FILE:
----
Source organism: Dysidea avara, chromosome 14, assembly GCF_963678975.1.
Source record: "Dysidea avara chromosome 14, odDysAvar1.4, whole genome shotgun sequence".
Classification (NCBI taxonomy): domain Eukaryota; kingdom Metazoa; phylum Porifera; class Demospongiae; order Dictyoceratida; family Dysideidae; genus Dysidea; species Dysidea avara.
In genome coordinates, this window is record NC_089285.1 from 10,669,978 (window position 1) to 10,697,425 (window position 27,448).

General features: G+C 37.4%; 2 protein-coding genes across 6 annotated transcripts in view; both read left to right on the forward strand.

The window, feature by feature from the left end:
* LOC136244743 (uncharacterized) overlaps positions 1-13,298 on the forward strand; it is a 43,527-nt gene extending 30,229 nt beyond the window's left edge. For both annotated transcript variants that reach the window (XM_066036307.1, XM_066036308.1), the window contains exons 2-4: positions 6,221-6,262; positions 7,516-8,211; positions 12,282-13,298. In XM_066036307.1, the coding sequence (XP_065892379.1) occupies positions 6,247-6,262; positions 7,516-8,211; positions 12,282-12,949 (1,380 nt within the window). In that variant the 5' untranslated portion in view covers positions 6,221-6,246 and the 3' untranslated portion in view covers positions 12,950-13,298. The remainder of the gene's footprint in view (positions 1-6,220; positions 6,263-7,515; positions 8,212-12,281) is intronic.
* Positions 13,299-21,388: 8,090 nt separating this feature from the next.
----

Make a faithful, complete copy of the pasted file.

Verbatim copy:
Source organism: Dysidea avara, chromosome 14, assembly GCF_963678975.1.
Source record: "Dysidea avara chromosome 14, odDysAvar1.4, whole genome shotgun sequence".
Classification (NCBI taxonomy): domain Eukaryota; kingdom Metazoa; phylum Porifera; class Demospongiae; order Dictyoceratida; family Dysideidae; genus Dysidea; species Dysidea avara.
In genome coordinates, this window is record NC_089285.1 from 10,669,978 (window position 1) to 10,697,425 (window position 27,448).

General features: G+C 37.4%; 2 protein-coding genes across 6 annotated transcripts in view; both read left to right on the forward strand.

The window, feature by feature from the left end:
* LOC136244743 (uncharacterized) overlaps positions 1-13,298 on the forward strand; it is a 43,527-nt gene extending 30,229 nt beyond the window's left edge. For both annotated transcript variants that reach the window (XM_066036307.1, XM_066036308.1), the window contains exons 2-4: positions 6,221-6,262; positions 7,516-8,211; positions 12,282-13,298. In XM_066036307.1, the coding sequence (XP_065892379.1) occupies positions 6,247-6,262; positions 7,516-8,211; positions 12,282-12,949 (1,380 nt within the window). In that variant the 5' untranslated portion in view covers positions 6,221-6,246 and the 3' untranslated portion in view covers positions 12,950-13,298. The remainder of the gene's footprint in view (positions 1-6,220; positions 6,263-7,515; positions 8,212-12,281) is intronic.
* Positions 13,299-21,388: 8,090 nt separating this feature from the next.